BETHLEHEM - And on the fifth day, Joe Banner, Andy Reid and Howie Roseman rested.
The Eagles did announce the signing of a free-agent guard yesterday morning - Evan Mathis - who does have 22 career starts on his resume. But compared to the 9.5-on-the-Richter-scale additions of the previous 3 days, this wasn't even a small thunder clap.
Sorry, Evan. That's what happens when you walk through the door behind Nnamdi Asomugha, Dominique Rodgers-Cromartie, Jason Babin, Cullen Jenkins and Vince Young.
In less than a week, the Eagles have gone from a team that wasn't even in the Super Bowl conversation to one that's dominating it. With the additions of Asomugha and Co., Reid no longer is The Coach Who Can't Get Over the Hump. Banner no longer is Ebenezer Scrooge. Well, unless you're DeSean Jackson.
When the pigskin prognosticators come out with their Super Bowl predictions in a month or so, the Eagles are expected to be The Fashionable Pick.
Eagles fans are more than a little bit giddy, and that giddiness no doubt has extended to the training-camp practice fields here at Lehigh, where the Eagles are feeling pretty good about themselves right now.
But as one of the newest Eagles has reminded his new teammates, Super Bowls aren't won on paper.
Defensive tackle Cullen Jenkins, who signed with the Eagles on Saturday, knows what it's like to be The Fashionable Pick. He also knows what it takes to go from Fashionable Pick to Super Bowl champion.
"I've talked to some of the players already," said Jenkins, who earned a Super Bowl ring last year with the Packers. "You hear a lot of hype about the team right now. How many additions they've made. How many players they have. Being a favorite to go deep into the playoffs.
"Last year in Green Bay, early in the season, a lot of people were picking us to do good. But we didn't have the success right away because I think it was expected a little bit. We were doing OK, but we weren't quite there as a team until we got our backs up against the wall. Once you get your back up against the wall and you have to do it, there was no more worrying about, oh, how good are we, or where do people have us ranked."
The Packers were cruising along last year until back-to-back losses to Detroit and New England in Weeks 14 and 15 left them with an 8-6 record. Suddenly, their Super Bowl dreams were on life-support. Suddenly, they needed a win over the Giants in Week 16 just to keep their playoff hopes alive. They got that win, crushing the Giants, 45-17, and the rest is history. But it shows you just how fine the line can be between success and failure.
"We have one of the most talented teams in the league," Jenkins said of the Eagles. "It's just a matter of bringing it all together. You just don't put talent on the field and win because of it. You have to have camaradarie, trust, work ethic. Everything has to come together.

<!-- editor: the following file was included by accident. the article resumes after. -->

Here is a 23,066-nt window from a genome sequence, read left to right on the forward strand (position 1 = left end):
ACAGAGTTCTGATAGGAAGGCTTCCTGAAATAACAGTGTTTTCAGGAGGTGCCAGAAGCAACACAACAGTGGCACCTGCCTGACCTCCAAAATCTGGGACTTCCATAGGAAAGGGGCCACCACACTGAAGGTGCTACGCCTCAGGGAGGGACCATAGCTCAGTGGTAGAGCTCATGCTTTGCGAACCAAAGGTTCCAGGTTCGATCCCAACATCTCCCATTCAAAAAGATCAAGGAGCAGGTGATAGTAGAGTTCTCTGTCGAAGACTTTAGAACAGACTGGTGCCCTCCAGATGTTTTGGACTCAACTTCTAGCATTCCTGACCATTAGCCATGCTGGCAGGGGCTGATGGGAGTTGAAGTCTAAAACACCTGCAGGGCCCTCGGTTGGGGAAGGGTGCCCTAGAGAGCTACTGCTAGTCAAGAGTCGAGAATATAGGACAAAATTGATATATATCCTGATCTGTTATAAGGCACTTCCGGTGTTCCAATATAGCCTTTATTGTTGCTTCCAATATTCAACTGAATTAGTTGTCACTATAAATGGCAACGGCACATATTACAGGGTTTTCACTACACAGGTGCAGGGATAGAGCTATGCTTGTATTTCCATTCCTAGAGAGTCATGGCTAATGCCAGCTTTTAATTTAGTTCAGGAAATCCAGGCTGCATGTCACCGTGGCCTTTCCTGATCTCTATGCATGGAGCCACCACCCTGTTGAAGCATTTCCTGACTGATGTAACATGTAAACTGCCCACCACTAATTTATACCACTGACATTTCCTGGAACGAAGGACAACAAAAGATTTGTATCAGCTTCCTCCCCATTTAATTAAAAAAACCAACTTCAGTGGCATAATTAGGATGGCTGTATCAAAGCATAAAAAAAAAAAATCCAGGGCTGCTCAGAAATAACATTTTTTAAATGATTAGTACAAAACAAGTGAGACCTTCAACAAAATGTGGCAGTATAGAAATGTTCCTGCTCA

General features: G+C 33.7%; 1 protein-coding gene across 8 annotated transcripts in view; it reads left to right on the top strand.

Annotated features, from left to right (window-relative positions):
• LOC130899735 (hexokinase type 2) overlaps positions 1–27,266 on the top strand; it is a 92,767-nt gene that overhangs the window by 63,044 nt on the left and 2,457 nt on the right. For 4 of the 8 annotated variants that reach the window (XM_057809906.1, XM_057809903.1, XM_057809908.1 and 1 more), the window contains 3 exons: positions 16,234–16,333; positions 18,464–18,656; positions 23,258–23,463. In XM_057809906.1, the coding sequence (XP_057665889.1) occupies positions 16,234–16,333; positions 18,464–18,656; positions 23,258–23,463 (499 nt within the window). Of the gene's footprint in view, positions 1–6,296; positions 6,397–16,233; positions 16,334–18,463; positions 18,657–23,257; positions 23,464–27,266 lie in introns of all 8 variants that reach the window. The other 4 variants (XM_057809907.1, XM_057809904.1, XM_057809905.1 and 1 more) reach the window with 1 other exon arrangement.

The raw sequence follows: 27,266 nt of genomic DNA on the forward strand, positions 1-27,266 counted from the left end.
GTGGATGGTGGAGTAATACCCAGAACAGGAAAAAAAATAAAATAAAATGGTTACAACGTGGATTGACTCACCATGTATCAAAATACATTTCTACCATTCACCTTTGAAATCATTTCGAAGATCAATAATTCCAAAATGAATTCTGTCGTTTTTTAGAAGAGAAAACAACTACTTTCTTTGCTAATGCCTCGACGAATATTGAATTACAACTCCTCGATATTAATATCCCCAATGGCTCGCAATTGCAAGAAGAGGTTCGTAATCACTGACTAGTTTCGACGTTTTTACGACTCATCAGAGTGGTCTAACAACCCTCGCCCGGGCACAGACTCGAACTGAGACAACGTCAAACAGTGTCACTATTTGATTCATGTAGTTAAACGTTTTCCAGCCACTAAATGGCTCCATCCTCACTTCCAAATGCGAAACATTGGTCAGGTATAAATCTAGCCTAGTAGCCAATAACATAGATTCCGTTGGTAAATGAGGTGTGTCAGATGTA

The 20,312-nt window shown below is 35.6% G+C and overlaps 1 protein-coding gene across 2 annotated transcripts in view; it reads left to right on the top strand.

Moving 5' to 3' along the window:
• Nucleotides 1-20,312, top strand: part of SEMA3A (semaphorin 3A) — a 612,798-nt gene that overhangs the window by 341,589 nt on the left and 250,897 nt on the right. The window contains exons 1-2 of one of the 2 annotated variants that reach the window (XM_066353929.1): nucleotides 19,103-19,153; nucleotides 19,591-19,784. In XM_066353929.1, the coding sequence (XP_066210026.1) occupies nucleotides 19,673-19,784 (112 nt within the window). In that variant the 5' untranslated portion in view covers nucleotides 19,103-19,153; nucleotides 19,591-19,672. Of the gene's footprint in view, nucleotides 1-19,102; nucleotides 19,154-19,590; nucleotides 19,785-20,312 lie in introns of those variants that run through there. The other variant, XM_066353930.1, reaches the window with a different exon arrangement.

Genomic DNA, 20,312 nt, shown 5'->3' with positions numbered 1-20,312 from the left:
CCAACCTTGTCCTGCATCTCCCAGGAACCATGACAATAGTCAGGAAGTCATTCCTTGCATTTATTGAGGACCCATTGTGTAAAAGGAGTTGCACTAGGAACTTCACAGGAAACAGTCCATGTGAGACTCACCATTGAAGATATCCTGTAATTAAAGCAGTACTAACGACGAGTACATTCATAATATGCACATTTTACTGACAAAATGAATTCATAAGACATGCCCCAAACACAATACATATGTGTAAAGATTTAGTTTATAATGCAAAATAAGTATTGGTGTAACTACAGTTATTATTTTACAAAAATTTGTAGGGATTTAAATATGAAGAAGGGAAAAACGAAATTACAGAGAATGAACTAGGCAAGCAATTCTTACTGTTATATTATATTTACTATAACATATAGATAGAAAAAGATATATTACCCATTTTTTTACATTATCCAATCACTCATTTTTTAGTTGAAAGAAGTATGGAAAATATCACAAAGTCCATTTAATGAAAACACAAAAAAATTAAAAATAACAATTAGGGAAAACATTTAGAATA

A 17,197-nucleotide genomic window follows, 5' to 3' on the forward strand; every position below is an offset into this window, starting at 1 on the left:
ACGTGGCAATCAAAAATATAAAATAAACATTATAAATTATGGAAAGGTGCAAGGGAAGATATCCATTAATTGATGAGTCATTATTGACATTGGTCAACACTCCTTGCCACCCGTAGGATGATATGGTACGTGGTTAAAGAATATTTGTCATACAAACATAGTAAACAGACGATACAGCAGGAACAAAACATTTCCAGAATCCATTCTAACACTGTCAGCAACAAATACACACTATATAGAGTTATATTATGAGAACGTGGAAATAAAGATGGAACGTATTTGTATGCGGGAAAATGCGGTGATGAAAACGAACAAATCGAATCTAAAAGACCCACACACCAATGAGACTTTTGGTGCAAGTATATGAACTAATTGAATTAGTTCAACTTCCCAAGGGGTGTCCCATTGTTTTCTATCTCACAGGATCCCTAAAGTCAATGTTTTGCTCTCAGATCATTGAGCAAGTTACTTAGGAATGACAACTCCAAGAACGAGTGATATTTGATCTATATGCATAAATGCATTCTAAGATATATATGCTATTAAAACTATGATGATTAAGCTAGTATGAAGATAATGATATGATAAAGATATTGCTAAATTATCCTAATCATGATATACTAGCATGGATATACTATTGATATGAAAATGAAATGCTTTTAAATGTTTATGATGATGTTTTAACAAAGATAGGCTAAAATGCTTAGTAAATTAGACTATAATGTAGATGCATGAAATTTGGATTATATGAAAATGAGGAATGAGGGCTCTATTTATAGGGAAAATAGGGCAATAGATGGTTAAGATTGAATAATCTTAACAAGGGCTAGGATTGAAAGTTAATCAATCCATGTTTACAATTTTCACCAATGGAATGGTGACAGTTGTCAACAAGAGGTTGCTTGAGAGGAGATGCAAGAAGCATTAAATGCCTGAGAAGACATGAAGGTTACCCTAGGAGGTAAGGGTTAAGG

"That's something we've got to develop in training camp since we didn't have an offseason to go through and build that. We really have to use this training camp to build that up, because there will be times in the season when things will not go the way you want them to go.
"Those will be the times that will test the team the most. Will the team be able to come together? Especially with so many additions and new personalities. Will everybody be able to trust each other? Will everybody be able to hang in there and pull things together?"
Jenkins is going to be a very important part of the Eagles' Super Bowl run. The 6-3, 292-pounder gives the Eagles something they haven't had in a while - a legitimate pass-rushing tackle who also can play outside.
"He can really play both," said Roseman, the Eagles' general manager. "On third down, he rushes from inside. We think he makes a difference in that role. In this defense and in this scheme, it really utilizes all of his talents."
Jenkins had seven sacks last season. He played end in the Packers' 3-4 scheme, but moved inside to tackle in their nickel alignment, which they used most of the time, even against two-wide-receiver sets. Most of his sacks came inside.
The Eagles haven't had a tackle with seven or more sacks since 2003, when Corey Simon had 7 1/2. Darren Howard, an end who then defensive coordinator Jim Johnson slid inside to tackle in nickel situations, had 10 sacks in'08, but a number of them came on the outside.
"They just want me to get some penetration," Jenkins said. "Just get in there and bring some attitude and energy in there and get after it."
The Eagles got just eight sacks and 13 quarterback pressures from their four defensive tackles last season. Trevor Laws, who likely will line up inside next to Jenkins in nickel, had four of those sacks and seven of those hurries.
"I'm very excited to have him here," coach Andy Reid said. "We've added some people in the secondary, but you guys know I am about my offensive and defensive line. That's where you win the games. Up front. Any time you can get one of the best tackles in the NFL and add him to your team, it's a real plus."
Jenkins, who, like all non-rookies who have signed new contracts, can't start practicing until Thursday, is looking forward to playing for the Eagles' new defensive line coach, Jim Washburn.
"I just learned about coach Wash last season when we watched a little bit of tape of what the Tennessee defensive linemen would do," he said. "You sit there and watch it and shake your head and say, 'Man, I would love to be able to do that.'
"They fired off the ball. They really allowed their players to go out there and make plays and use their abilities and use their strengths. Inside, I know what my strengths are. Quickness is one of them. I like to be set up in situations where I can use that. In this scheme, it definitely puts you in a position to be able to use the strengths you have."